What keeps us from taking action for a healthy and just environment and intergenerational human well-being?
This is the first blog post of a series on environmental decision-making and why it takes us as individuals so much strength to join the collective struggle for a climate-just and environmentally sustainable future. And why we must do it, nonetheless.
Wellbeing cannot be individually grasped. Instead, it affects the individual within a community in relation to a specific cultural-natural environment. This understanding of wellbeing foregrounds one’s inherent embeddedness in an environmental and social system. Do not be fooled that your unconstrained consumption of food, water and energy does not generate consequences in your closer environment. Often times these consequences hit home delayed and trick your mind in believing that they are not related to your own decision-making behavior. But they will, and they do already.
If science does not convince you then perhaps your grandparents. Why not ask them about the changes of harvest yields, the length of droughts, the frequency of flooding and their impact on farming lands, or how they destroy houses and streets? Climate change and biodiversity loss are manifesting themselves in our neighborhoods, be it in rural or urban areas. But it does so differently across places in the world and is felt by individuals and their communities differently – be it in your city or the world more generally speaking.
Let’s move from abstractions to everyday realities. I am part of the Mitrovica team of GAIA and we have been devoting our energy to the construction of a rooftop garden on top of the library building of the city. Together with children and friends of GAIA and 7 Arte we crafted DIY raised beds, water irrigation systems, raised seedlings with love and care, and organized weekly meetings. These events were mostly visited by high school students from the city and our friends. Although modest in numbers, we were regularly visited by a few children who showed clear interest in what we are doing and to what ends we are taking our time to build a garden on top of a building in an urban environment. We certainly spent lots of time discussing the environmental and climate challenges already affecting the river flows of the local rivers, Ibar which is considered the most polluted river in Kosovo or Sitinica that shares an equal degree of heavy metal and bacterial pollution due to irregular domestic and industrial waste disposal, and how prolonged periods of draughts are damaging the harvest yields of local farmers, but also the health of older generations. These local challenges were then contextualized in global patterns of environmental degradation and climate change – just to make sure that Mitrovica’s case is no anomality and can be understood in relation to much wider environmental and social challenges. Despite passionate talks about climate change and its impact on water resources, often enough I would come across the phrase – but what should we do, we are only students and its mostly big industries and the political elite that does nothing against the consequences of a fossil-fuel reliant economy, deregulated market economy and non-standardized waste-management.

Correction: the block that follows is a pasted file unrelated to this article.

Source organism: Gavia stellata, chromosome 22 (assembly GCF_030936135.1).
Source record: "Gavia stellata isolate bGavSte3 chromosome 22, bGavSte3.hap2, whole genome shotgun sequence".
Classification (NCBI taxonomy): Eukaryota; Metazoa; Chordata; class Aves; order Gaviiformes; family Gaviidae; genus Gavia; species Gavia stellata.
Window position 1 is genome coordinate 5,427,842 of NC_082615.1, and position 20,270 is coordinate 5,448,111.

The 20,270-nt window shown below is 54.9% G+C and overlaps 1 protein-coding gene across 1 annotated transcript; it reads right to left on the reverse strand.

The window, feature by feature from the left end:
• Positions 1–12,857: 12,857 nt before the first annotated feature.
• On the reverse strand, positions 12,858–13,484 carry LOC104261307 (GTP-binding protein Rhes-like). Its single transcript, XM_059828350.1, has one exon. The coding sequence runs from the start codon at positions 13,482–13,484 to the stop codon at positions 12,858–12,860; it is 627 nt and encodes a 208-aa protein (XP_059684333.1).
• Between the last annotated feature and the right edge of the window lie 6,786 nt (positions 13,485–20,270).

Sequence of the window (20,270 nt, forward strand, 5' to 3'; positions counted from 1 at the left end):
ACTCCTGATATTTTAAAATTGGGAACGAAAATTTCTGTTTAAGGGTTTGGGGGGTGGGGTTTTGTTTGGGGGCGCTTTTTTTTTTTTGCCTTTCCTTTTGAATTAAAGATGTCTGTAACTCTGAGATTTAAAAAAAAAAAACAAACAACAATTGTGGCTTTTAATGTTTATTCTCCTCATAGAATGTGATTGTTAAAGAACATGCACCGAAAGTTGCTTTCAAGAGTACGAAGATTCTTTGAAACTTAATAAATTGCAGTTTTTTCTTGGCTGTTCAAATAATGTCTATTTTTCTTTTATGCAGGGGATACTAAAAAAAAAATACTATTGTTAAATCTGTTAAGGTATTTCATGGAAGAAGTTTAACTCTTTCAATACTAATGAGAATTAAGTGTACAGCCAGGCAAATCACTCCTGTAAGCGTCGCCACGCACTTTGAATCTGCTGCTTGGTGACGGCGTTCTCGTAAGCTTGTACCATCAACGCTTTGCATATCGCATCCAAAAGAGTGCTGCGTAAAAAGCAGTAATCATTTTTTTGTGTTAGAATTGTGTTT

It should come only naturally that you begin to wonder what can you do against these localized global and interrelated consequences of our current way of living, consuming and producing? The possibilities are nearly as overwhelming as the gravity of the issue itself. One can and should do its part according to their own needs and demands. Instead of being exhausted by the mere thought that an individual could mitigate the pollution levels released by an outdated coal power plant, as it is the case in Kosovo – look into your backyard and take some time to consider your own CO2 footprint. If it was only enough to watch “Before the Flood”, be blown off your feet by the cinematic visions of climate change induced environmental and human suffering to make us move our comfortable butt. There is undeniable scientific proof that our unrestrained consumption, shortsighted reliance on fossil fuels and our unsustainable use of nature resources is threatening our future. Perhaps, there is more to it.
Research about environmental decision-making points out to us that we deal with the environment similarly with the way we make decisions to consume and buy things in our daily life. A theory looking at these processes is called “Behavioral decision theory.” It refers to the nature of us being decision makers who are confronted with cognitive limitations, illusions and framing, self-control, updating, confirmation bias, identification with means/methods and heuristics/intuition. At the same time, our social, political and economic context that we live in is highly changing and unpredictive. Together, these dimensions of behavioral decision theory inform us with the different mental process that prevent us from taking action.
Well, this blog article will most likely not make you move as long as it tells you about distant threats that are far from your everyday reality and do not affirm what you believe to be true already. Bear with me because this blog is part of an ongoing series of blog posts that tries to bring afore different explanations on societal, cognitive, economic, political, cultural, religious or environmental factors that enable or disable our concrete contributions in the collective strive for climate just politics and a healthy.
What this means and how it affects your ability to make sustainable decisions that lead to environmentally friendly behavior and reinforces your positive attitudes towards climate and environmental action will be addressed in the next blog post.
It is getting hot in here -you know what to do!